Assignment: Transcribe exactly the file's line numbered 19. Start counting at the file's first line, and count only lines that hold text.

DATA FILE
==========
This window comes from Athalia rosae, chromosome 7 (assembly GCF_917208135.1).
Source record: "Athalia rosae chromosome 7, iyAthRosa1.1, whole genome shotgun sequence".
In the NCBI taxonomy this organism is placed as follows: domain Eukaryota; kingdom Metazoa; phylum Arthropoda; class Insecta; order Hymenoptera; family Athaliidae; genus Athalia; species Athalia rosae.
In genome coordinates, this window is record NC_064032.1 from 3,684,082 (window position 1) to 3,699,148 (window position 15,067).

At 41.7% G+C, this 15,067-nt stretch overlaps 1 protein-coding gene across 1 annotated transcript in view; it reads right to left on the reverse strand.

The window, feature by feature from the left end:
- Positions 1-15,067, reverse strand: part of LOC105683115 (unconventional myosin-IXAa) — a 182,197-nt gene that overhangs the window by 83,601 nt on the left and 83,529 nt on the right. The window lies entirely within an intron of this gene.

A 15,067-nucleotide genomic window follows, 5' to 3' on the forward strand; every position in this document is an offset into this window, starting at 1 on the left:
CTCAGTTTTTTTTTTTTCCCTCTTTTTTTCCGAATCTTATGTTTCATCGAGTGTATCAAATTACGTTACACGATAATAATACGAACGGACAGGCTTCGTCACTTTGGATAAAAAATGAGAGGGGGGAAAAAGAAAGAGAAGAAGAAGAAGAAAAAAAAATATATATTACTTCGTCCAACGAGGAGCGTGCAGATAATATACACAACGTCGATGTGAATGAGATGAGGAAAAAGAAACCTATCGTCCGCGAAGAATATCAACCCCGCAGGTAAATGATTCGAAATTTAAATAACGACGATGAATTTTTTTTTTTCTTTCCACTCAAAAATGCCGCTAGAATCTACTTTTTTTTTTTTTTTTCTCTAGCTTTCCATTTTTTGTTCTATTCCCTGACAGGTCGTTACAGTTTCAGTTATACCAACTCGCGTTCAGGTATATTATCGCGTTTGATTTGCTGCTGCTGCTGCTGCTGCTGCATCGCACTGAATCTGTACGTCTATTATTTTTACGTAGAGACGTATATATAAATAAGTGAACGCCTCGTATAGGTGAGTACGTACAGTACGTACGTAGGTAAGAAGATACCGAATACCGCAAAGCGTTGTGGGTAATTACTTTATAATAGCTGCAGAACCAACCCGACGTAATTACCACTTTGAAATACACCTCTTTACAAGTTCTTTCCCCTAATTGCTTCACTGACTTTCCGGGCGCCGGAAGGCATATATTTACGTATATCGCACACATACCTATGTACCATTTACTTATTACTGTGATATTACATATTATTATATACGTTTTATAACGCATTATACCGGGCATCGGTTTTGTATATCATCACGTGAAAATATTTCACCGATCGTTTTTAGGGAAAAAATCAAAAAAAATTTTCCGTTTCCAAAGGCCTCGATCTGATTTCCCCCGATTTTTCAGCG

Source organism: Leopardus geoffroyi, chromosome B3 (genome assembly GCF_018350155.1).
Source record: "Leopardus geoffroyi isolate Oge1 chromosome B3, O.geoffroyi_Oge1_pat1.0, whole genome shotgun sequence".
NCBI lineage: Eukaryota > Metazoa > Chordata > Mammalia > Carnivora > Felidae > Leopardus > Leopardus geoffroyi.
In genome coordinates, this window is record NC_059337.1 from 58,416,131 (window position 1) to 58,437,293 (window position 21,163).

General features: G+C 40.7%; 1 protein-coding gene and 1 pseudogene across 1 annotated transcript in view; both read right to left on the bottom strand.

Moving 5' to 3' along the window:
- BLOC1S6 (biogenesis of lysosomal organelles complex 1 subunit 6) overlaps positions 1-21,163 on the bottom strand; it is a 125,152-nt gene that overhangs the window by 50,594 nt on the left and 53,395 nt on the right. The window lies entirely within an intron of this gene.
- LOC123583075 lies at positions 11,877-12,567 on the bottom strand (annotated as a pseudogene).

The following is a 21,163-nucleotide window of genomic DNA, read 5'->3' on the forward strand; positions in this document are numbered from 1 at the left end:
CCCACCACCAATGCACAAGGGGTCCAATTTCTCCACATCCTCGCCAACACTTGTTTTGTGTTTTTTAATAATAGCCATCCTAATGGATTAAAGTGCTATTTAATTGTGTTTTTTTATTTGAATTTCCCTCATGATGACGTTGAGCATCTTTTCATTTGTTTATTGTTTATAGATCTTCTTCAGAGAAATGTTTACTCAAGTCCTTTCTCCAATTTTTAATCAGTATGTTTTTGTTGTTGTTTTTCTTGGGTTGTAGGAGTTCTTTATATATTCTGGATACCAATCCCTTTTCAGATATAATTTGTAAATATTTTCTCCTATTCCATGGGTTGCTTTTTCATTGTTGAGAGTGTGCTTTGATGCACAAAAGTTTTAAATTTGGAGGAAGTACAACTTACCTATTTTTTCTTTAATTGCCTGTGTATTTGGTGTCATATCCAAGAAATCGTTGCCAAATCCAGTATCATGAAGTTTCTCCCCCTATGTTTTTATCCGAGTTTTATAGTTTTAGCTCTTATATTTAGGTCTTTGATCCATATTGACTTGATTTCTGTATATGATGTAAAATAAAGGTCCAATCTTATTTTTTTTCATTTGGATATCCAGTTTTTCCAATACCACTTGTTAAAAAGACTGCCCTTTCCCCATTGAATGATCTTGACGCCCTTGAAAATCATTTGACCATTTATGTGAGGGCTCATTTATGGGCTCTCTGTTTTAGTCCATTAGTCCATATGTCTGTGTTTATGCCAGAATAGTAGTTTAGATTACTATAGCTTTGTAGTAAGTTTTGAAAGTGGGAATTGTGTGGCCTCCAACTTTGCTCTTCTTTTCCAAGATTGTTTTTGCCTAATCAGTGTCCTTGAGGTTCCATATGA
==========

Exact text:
CCCACCACCAATGCACAAGGGGTCCAATTTCTCCACATCCTCGCCAACACTTGTTTTGTGTTTTTTAATAATAGCCATCCTAATGGATTAAAGTGCTATTTAATTGTGTTTTTTTATTTGAATTTCCCTCATGATGACGTTGAGCATCTTTTCATTTGTTTATTGTTTATAGATCTTCTTCAGAGAAATGTTTACTCAAGTCCTTTCTCCAATTTTTAATCAGTATGTTTTTGTTGTTGTTTTTCTTGGGTTGTAGGAGTTCTTTATATATTCTGGATACCAATCCCTTTTCAGATATAATTTGTAAATATTTTCTCCTATTCCATGGGTTGCTTTTTCATTGTTGAGAGTGTGCTTTGATGCACAAAAGTTTTAAATTTGGAGGAAGTACAACTTACCTATTTTTTCTTTAATTGCCTGTGTATTTGGTGTCATATCCAAGAAATCGTTGCCAAATCCAGTATCATGAAGTTTCTCCCCCTATGTTTTTATCCGAGTTTTATAGTTTTAGCTCTTATATTTAGGTCTTTGATCCATATTGACTTGATTTCTGTATATGATGTAAAATAAAGGTCCAATCTTATTTTTTTTCATTTGGATATCCAGTTTTTCCAATACCACTTGTTAAAAAGACTGCCCTTTCCCCATTGAATGATCTTGACGCCCTTGAAAATCATTTGACCATTTATGTGAGGGCTCATTTATGGGCTCTCTGTTTTAGTCCATTAGTCCATATGTCTGTGTTTATGCCAGAATAGTAGTTTAGATTACTATAGCTTTGTAGTAAGTTTTGAAAGTGGGAATTGTGTGGCCTCCAACTTTGCTCTTCTTTTCCAAGATTGTTTTTGCCTAATCAGTGTCCTTGAGGTTCCATATGA